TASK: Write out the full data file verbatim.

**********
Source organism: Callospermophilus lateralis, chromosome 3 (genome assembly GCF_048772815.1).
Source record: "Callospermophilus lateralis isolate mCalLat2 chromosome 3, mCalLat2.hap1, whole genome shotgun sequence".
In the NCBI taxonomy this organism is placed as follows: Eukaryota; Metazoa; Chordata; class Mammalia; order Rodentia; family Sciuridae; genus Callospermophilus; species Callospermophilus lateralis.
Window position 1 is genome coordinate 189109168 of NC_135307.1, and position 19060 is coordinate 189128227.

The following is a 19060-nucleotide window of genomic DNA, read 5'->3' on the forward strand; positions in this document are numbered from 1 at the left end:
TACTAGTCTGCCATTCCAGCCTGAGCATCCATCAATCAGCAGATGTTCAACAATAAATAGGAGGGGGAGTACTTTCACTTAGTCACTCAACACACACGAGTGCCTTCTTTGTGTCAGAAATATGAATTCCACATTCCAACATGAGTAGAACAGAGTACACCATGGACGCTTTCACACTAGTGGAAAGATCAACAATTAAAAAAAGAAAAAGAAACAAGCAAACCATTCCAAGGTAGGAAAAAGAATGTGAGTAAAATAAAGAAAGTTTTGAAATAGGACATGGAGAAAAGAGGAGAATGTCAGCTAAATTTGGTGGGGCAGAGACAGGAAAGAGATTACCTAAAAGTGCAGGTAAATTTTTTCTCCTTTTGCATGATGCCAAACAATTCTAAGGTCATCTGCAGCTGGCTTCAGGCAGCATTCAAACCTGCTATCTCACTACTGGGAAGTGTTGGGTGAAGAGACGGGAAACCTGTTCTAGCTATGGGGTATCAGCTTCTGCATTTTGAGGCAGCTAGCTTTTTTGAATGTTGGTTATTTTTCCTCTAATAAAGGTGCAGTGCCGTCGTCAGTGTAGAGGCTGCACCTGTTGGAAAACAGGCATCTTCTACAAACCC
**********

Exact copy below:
Source organism: Callospermophilus lateralis, chromosome 3 (genome assembly GCF_048772815.1).
Source record: "Callospermophilus lateralis isolate mCalLat2 chromosome 3, mCalLat2.hap1, whole genome shotgun sequence".
In the NCBI taxonomy this organism is placed as follows: Eukaryota; Metazoa; Chordata; class Mammalia; order Rodentia; family Sciuridae; genus Callospermophilus; species Callospermophilus lateralis.
Window position 1 is genome coordinate 189109168 of NC_135307.1, and position 19060 is coordinate 189128227.

The following is a 19060-nucleotide window of genomic DNA, read 5'->3' on the forward strand; positions in this document are numbered from 1 at the left end:
TACTAGTCTGCCATTCCAGCCTGAGCATCCATCAATCAGCAGATGTTCAACAATAAATAGGAGGGGGAGTACTTTCACTTAGTCACTCAACACACACGAGTGCCTTCTTTGTGTCAGAAATATGAATTCCACATTCCAACATGAGTAGAACAGAGTACACCATGGACGCTTTCACACTAGTGGAAAGATCAACAATTAAAAAAAGAAAAAGAAACAAGCAAACCATTCCAAGGTAGGAAAAAGAATGTGAGTAAAATAAAGAAAGTTTTGAAATAGGACATGGAGAAAAGAGGAGAATGTCAGCTAAATTTGGTGGGGCAGAGACAGGAAAGAGATTACCTAAAAGTGCAGGTAAATTTTTTCTCCTTTTGCATGATGCCAAACAATTCTAAGGTCATCTGCAGCTGGCTTCAGGCAGCATTCAAACCTGCTATCTCACTACTGGGAAGTGTTGGGTGAAGAGACGGGAAACCTGTTCTAGCTATGGGGTATCAGCTTCTGCATTTTGAGGCAGCTAGCTTTTTTGAATGTTGGTTATTTTTCCTCTAATAAAGGTGCAGTGCCGTCGTCAGTGTAGAGGCTGCACCTGTTGGAAAACAGGCATCTTCTACAAACCC